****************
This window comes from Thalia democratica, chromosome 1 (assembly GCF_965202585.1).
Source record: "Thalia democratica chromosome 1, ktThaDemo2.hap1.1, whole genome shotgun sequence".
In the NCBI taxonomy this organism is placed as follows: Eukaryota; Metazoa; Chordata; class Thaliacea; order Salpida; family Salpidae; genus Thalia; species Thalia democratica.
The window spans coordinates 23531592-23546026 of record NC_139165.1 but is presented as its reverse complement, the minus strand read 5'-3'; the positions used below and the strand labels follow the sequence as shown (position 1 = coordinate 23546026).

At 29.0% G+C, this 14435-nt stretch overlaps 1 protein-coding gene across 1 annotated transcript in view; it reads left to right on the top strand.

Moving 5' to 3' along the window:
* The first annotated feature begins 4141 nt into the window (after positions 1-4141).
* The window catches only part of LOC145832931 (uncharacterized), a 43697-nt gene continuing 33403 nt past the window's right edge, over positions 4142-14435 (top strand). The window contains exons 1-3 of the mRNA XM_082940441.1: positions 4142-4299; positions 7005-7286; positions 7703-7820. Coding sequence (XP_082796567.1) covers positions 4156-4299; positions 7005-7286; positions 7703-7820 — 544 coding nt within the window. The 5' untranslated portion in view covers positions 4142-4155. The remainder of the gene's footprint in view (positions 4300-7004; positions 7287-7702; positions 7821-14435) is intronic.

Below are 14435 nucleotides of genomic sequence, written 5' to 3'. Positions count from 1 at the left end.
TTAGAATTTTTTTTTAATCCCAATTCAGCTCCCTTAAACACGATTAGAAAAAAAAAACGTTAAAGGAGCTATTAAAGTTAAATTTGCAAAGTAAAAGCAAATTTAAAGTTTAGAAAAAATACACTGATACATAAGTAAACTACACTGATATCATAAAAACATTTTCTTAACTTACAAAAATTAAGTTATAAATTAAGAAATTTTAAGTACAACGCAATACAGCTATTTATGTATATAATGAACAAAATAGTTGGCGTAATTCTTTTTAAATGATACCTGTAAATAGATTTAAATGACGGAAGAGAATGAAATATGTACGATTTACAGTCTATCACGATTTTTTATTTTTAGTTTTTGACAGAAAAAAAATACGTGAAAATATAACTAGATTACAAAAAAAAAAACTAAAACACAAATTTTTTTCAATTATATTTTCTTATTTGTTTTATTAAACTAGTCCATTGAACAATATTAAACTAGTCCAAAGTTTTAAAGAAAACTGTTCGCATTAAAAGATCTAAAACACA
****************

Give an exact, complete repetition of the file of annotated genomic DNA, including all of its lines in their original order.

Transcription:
This window comes from Thalia democratica, chromosome 1 (assembly GCF_965202585.1).
Source record: "Thalia democratica chromosome 1, ktThaDemo2.hap1.1, whole genome shotgun sequence".
In the NCBI taxonomy this organism is placed as follows: Eukaryota; Metazoa; Chordata; class Thaliacea; order Salpida; family Salpidae; genus Thalia; species Thalia democratica.
The window spans coordinates 23531592-23546026 of record NC_139165.1 but is presented as its reverse complement, the minus strand read 5'-3'; the positions used below and the strand labels follow the sequence as shown (position 1 = coordinate 23546026).

At 29.0% G+C, this 14435-nt stretch overlaps 1 protein-coding gene across 1 annotated transcript in view; it reads left to right on the top strand.

Moving 5' to 3' along the window:
* The first annotated feature begins 4141 nt into the window (after positions 1-4141).
* The window catches only part of LOC145832931 (uncharacterized), a 43697-nt gene continuing 33403 nt past the window's right edge, over positions 4142-14435 (top strand). The window contains exons 1-3 of the mRNA XM_082940441.1: positions 4142-4299; positions 7005-7286; positions 7703-7820. Coding sequence (XP_082796567.1) covers positions 4156-4299; positions 7005-7286; positions 7703-7820 — 544 coding nt within the window. The 5' untranslated portion in view covers positions 4142-4155. The remainder of the gene's footprint in view (positions 4300-7004; positions 7287-7702; positions 7821-14435) is intronic.

Below are 14435 nucleotides of genomic sequence, written 5' to 3'. Positions count from 1 at the left end.
TTAGAATTTTTTTTTAATCCCAATTCAGCTCCCTTAAACACGATTAGAAAAAAAAAACGTTAAAGGAGCTATTAAAGTTAAATTTGCAAAGTAAAAGCAAATTTAAAGTTTAGAAAAAATACACTGATACATAAGTAAACTACACTGATATCATAAAAACATTTTCTTAACTTACAAAAATTAAGTTATAAATTAAGAAATTTTAAGTACAACGCAATACAGCTATTTATGTATATAATGAACAAAATAGTTGGCGTAATTCTTTTTAAATGATACCTGTAAATAGATTTAAATGACGGAAGAGAATGAAATATGTACGATTTACAGTCTATCACGATTTTTTATTTTTAGTTTTTGACAGAAAAAAAATACGTGAAAATATAACTAGATTACAAAAAAAAAAACTAAAACACAAATTTTTTTCAATTATATTTTCTTATTTGTTTTATTAAACTAGTCCATTGAACAATATTAAACTAGTCCAAAGTTTTAAAGAAAACTGTTCGCATTAAAAGATCTAAAACACA